Reviewed by Stuart Douglas
It’s tempting when reviewing a chunky fantasy novel series to refer to previous fantasy books of which it reminds you. And it’s particularly tempting with Mike Wild’s “The Clockwork King of Orl” to simply agree with the reviewer on the back cover who says ‘Kali Hooper’s what Lara Croft is supposed to be’ – the archaeologist cum agile thief protagonist is, after all, a description which fits the tomb raider heroine of this particular novel just as much as the Tomb Raider herself.
But reading this first volume in the “Thief of the Ancients” quartet of novels, I was reminded more of Raymond Feist than Angelina Jolie, disappointing though that may be in some respects! Don’t get me wrong – Kali Hooper is a tomb raider in the classic mould, happiest when tripping booby traps in lost cities and forgotten temples, dodging deadly rock falls and collapsing staircases, and fighting the good fight against the forces of ignorance and evil. But there’s far more on display here than in the largely one dimensional game/movie franchise.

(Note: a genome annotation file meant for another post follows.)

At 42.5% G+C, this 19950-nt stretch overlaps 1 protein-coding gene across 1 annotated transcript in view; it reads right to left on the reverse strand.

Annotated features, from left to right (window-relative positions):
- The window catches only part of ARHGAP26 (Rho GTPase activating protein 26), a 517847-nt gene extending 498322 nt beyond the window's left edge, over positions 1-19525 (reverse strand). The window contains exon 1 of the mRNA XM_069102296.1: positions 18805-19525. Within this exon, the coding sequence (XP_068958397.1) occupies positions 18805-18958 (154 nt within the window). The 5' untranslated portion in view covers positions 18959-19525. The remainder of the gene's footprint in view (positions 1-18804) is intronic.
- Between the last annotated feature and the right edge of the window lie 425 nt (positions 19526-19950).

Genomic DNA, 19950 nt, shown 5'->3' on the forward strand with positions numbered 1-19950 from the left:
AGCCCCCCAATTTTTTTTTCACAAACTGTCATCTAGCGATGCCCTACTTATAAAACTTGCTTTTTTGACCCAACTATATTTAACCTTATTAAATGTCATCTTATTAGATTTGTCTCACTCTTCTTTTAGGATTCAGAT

This is thoughtful fantasy, with a healthy back story, a fascinating setting, and a genuinely believable cast. Few characters in the book’s two hundred and fifty or so pages are wholly black or white and even those who seem irredeemable prove – to this reader’s surprise, at least – to have a realistic aversion to Armageddon. Not every figure is equal, of course – Killiam Slowhand, Kali’s potential love interest, strayed at times too close to the clichéd wise-cracking lad about town for comfort, for me – but the fact that not a single personality actually grates in a book so filled with, well, people is little short of a miracle.
Wild’s a clever and thoughtful writer, too, which obviously helps. From the very first page – the very first line in fact – he exhibits a facility for narrative legerdemain which is all the more surprising in a writer for whom sheer range of imagination seems initially to be the main selling point. For this is a book packed to over-flowing with ideas and images, races and traps, magic and warfare. From caves sheltering horrific, man-eating Ogurs to battles in rapidly flooding fortresses, the action never lets up for a second, as Wild again and again confounds expectations with a wonderful deftness of touch – and a wicked sense of humour, reminiscent at times of Terry Pratchett– missing from much modern fantasy novels. He’s also not afraid to tug at the heart-strings when the occasion demands,
There’s just so much in this novel, that I feel pretty confident in claiming it has something for everyone. Highly recommended.